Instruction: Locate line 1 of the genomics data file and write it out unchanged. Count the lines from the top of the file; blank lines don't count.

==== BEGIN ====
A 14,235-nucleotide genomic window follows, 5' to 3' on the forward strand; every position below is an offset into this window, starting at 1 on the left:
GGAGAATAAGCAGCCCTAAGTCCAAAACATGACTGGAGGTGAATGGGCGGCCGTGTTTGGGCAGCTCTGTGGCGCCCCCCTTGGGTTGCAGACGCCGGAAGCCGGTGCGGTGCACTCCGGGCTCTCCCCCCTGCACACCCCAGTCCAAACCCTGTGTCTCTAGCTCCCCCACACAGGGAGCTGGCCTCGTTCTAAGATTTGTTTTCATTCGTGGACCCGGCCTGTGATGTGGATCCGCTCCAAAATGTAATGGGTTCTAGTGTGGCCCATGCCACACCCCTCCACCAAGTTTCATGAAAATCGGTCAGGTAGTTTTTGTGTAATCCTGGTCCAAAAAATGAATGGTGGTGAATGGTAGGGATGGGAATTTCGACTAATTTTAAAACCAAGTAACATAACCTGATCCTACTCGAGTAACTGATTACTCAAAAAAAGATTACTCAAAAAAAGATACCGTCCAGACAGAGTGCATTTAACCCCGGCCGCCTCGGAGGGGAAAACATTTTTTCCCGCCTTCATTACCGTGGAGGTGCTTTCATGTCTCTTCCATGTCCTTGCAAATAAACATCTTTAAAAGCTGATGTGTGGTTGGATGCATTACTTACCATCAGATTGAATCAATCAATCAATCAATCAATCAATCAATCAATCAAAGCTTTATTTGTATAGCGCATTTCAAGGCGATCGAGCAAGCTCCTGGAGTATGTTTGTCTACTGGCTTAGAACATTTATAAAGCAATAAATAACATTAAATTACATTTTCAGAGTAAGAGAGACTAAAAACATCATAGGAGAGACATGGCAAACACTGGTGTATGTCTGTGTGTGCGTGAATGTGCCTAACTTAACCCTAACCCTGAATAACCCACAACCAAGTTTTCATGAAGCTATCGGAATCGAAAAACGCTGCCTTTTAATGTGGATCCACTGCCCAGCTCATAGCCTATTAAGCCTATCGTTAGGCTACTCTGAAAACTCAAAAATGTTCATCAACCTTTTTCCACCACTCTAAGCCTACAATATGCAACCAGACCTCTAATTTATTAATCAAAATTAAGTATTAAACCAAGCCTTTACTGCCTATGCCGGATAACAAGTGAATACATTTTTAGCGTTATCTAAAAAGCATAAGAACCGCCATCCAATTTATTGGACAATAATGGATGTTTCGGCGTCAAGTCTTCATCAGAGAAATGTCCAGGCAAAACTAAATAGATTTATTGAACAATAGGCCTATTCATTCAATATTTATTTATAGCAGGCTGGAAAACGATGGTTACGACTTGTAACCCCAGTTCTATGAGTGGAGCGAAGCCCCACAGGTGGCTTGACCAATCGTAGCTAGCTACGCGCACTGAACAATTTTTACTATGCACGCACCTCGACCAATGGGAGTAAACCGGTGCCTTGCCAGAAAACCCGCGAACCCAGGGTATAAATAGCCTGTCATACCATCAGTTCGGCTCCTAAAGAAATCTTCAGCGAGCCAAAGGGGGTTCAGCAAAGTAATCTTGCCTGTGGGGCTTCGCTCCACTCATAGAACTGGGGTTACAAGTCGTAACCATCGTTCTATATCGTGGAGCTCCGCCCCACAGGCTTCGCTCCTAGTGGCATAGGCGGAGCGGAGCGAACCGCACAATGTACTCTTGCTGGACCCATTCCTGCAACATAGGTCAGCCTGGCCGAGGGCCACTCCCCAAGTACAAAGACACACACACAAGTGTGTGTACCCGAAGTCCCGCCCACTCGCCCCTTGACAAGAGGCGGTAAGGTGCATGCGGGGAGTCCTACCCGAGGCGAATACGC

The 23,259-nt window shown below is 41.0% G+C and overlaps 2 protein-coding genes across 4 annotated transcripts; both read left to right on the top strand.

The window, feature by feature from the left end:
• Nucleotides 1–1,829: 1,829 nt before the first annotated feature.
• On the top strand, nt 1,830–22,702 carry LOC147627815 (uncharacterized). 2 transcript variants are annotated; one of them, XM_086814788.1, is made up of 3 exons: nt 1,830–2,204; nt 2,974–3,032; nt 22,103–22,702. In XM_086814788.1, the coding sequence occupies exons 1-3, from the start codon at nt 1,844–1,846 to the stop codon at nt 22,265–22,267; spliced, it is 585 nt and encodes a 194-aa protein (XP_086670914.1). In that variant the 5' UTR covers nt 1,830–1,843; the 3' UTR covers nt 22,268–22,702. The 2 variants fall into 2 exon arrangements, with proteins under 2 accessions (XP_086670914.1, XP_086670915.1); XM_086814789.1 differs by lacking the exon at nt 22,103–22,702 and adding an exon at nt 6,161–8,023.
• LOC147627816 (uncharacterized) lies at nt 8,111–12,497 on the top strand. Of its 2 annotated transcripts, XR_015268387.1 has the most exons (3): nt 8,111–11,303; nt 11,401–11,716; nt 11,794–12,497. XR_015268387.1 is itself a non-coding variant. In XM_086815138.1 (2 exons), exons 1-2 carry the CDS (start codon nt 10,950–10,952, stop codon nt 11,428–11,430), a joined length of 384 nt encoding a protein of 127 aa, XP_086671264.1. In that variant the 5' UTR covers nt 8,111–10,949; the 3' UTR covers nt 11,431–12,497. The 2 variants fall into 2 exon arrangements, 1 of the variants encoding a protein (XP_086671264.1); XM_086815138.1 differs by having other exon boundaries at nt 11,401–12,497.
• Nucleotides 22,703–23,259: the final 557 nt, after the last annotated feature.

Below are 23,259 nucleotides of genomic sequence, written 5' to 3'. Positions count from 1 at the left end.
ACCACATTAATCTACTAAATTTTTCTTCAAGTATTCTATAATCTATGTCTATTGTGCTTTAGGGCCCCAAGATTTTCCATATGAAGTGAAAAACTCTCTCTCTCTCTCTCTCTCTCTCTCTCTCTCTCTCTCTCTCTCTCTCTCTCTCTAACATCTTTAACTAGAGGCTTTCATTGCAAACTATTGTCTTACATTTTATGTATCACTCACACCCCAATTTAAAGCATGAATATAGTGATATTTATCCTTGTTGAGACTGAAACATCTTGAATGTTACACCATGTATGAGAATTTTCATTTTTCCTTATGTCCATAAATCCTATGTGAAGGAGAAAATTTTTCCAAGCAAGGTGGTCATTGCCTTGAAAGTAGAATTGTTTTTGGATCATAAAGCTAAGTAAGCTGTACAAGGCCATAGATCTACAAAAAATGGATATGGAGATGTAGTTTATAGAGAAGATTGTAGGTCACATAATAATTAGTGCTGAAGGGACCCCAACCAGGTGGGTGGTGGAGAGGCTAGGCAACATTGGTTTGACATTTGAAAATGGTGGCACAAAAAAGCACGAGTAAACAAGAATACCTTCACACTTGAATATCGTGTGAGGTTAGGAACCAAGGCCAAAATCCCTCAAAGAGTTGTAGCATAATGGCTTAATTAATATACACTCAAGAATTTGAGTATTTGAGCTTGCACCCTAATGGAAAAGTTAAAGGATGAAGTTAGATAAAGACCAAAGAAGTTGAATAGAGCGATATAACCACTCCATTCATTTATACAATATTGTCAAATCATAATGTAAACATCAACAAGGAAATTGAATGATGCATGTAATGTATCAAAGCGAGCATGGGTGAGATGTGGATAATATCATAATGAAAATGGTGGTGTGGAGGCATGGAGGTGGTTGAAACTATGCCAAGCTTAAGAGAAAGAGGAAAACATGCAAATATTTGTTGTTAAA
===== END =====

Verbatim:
A 14,235-nucleotide genomic window follows, 5' to 3' on the forward strand; every position below is an offset into this window, starting at 1 on the left: